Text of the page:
Daily Sitka Sentinel

Chamber Updated on Renewable Energy

The Sitka Conservation Society released a report Wednesday that indicates Sitka could save upwards of $350  million over the next 20 years by using more renewable energy.

Scott Brylinski, who completed a report called “Sitka’s Energy Future” for SCS, told the weekly Chamber of Commerce luncheon that Sitka currently runs on 25 percent renewable energy and 75 percent nonrenewable energy. The total energy usage includes the gas and diesel used to run cars and boats, heating sources and electricity for homes and businesses. The renewable energy is represented primarily by Sitka’s hydroelectric generation.

If this ratio could be flipped over the next 20 years, with Sitka using 75 percent renewable energy and 25 percent nonrenewable about $357 million will stay in the community, Brylinski said.

The idea is that money for gas and oil leaves Sitka and reducing the local reliance on those nonrenewable energy sources will keep money here.

The study assumed that the population in Sitka will remain steady over the next 20 years. And SCS looked at energy technologies that are commercially viable in Sitka at this time.

Brylinski said that if current energy uses remain the same, even with the Blue Lake expansion, Sitkans will spend about $957 million over the next 20 years on nonrenewable energy.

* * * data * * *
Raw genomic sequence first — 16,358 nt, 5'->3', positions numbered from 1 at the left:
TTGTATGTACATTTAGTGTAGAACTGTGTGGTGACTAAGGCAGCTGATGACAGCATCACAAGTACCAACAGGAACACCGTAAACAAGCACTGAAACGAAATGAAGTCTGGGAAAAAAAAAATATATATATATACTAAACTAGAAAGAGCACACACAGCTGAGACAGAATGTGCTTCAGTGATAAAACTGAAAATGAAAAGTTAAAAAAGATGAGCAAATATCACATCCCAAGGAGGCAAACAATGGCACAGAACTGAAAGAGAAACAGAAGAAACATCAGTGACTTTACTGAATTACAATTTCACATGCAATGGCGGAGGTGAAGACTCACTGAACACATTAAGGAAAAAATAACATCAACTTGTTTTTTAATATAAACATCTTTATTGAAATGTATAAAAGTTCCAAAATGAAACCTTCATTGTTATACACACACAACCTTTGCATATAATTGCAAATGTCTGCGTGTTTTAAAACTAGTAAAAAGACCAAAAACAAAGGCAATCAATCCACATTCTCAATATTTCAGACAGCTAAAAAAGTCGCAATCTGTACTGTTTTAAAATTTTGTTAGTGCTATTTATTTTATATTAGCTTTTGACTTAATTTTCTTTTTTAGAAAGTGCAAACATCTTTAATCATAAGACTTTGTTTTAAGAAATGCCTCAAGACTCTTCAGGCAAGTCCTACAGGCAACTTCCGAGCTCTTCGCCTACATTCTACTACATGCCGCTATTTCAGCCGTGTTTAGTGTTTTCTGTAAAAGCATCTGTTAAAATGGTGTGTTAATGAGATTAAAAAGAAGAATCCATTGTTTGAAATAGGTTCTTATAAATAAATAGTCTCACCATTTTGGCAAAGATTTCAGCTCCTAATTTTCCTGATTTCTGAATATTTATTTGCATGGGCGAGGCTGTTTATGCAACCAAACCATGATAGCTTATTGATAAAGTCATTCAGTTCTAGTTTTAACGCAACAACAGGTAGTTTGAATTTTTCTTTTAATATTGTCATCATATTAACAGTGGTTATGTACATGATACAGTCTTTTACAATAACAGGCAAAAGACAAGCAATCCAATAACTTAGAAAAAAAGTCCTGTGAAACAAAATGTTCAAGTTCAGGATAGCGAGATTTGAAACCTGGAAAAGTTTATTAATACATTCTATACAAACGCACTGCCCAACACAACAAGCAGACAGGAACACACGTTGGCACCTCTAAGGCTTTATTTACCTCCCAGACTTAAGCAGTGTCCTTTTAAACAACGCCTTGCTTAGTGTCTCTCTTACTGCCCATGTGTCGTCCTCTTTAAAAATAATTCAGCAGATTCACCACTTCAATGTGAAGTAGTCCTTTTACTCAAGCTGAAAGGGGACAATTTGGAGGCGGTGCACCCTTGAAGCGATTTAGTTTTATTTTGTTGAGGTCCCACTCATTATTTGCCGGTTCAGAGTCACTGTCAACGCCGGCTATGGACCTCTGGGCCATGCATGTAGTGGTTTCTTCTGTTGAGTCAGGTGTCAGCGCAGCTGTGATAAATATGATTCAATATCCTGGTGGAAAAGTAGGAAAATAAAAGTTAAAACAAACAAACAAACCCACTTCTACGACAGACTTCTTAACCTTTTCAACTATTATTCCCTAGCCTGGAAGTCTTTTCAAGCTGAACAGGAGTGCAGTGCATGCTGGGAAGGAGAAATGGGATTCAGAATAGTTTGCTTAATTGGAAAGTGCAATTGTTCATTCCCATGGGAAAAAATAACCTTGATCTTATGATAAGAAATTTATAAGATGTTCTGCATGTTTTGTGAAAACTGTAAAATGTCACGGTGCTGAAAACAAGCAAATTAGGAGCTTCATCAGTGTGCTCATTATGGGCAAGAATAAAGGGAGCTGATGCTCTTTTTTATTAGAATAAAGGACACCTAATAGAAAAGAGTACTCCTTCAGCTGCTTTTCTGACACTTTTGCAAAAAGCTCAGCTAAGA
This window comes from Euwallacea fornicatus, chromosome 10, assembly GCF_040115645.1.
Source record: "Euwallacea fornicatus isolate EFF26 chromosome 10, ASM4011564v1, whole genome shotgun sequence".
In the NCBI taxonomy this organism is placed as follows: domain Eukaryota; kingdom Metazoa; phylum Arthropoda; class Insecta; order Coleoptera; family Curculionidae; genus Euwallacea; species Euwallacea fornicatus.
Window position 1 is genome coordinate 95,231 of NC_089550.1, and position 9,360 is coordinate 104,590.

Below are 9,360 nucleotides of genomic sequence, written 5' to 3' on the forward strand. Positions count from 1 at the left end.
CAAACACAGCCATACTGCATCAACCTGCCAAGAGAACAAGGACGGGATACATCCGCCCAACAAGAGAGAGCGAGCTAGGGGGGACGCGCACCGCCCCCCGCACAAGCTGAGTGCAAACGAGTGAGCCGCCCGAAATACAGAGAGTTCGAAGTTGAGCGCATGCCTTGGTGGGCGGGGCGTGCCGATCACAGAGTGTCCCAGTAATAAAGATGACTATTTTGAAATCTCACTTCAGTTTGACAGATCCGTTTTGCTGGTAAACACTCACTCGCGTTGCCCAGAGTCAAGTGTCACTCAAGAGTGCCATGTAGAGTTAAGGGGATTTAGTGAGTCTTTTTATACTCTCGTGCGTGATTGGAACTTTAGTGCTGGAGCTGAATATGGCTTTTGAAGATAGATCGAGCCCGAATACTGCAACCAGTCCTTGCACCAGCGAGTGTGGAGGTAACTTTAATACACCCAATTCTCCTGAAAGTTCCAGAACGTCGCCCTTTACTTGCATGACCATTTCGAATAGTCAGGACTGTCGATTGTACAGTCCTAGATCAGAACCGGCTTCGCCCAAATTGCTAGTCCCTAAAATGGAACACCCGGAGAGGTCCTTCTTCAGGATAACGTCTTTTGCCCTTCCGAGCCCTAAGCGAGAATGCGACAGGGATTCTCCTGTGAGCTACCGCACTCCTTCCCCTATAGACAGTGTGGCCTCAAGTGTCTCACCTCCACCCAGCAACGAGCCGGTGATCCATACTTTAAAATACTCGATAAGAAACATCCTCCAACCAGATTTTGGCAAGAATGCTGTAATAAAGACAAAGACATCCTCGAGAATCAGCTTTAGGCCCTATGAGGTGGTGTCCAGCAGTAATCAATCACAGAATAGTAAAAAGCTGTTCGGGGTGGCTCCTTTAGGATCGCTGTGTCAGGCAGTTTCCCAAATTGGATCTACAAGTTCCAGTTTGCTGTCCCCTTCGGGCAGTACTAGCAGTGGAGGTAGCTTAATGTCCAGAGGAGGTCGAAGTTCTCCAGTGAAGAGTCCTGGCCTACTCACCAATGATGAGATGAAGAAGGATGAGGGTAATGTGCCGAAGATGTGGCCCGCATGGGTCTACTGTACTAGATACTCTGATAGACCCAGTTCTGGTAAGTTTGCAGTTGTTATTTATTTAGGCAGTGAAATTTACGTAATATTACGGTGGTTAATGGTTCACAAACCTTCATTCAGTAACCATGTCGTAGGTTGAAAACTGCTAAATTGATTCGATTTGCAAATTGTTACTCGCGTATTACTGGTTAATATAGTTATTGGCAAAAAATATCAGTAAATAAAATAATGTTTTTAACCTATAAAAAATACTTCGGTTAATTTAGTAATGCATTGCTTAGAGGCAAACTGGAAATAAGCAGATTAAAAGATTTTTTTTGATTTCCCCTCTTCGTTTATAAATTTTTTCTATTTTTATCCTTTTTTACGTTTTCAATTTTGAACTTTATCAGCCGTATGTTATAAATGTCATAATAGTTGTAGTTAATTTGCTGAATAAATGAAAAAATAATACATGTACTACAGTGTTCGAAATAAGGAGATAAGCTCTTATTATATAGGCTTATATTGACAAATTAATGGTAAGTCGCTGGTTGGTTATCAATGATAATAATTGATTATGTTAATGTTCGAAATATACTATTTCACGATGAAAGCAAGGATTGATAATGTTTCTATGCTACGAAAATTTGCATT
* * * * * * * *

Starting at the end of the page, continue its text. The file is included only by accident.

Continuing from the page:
That number would drop to about $600 million if Sitka could get to the point where 75 percent of the town’s energy use is renewable.

Brylinski discussed two possible ways tot reach the renewable energy goal. If Blue Lake is expanded and a new hydroelectric plant is built at Takatz Lake, Sitka could increase its renewable energy usage to 55 percent over 20 years. Add 20 percent for biomass fuels and Sitka could derive 75 percent of its energy from renewable sources, Brylinski said.

And without Takatz, Sitka could hit the 75 percent mark by increasing energy efficiency by 1 percent a year and cutting energy usage by 1 percent a year. That scenario also assumes the use of biomass heating sources. Brylinski called these conservation and efficiency targets
difficult, but not outlandish.”

Thoms said the goal of the study was to encourage city leaders and Sitka residents to take a long view of the town’s energy needs and invest money now in renewable energy sources.

Girls Scouts from troop 4140 were at the Chamber luncheon Wednesday. The troop has been learning about energy efficiency and recently produced a video showing residents how to fix cracks in their home with caulk. 

The full energy report is available on the SCS website at sitkawild.org.

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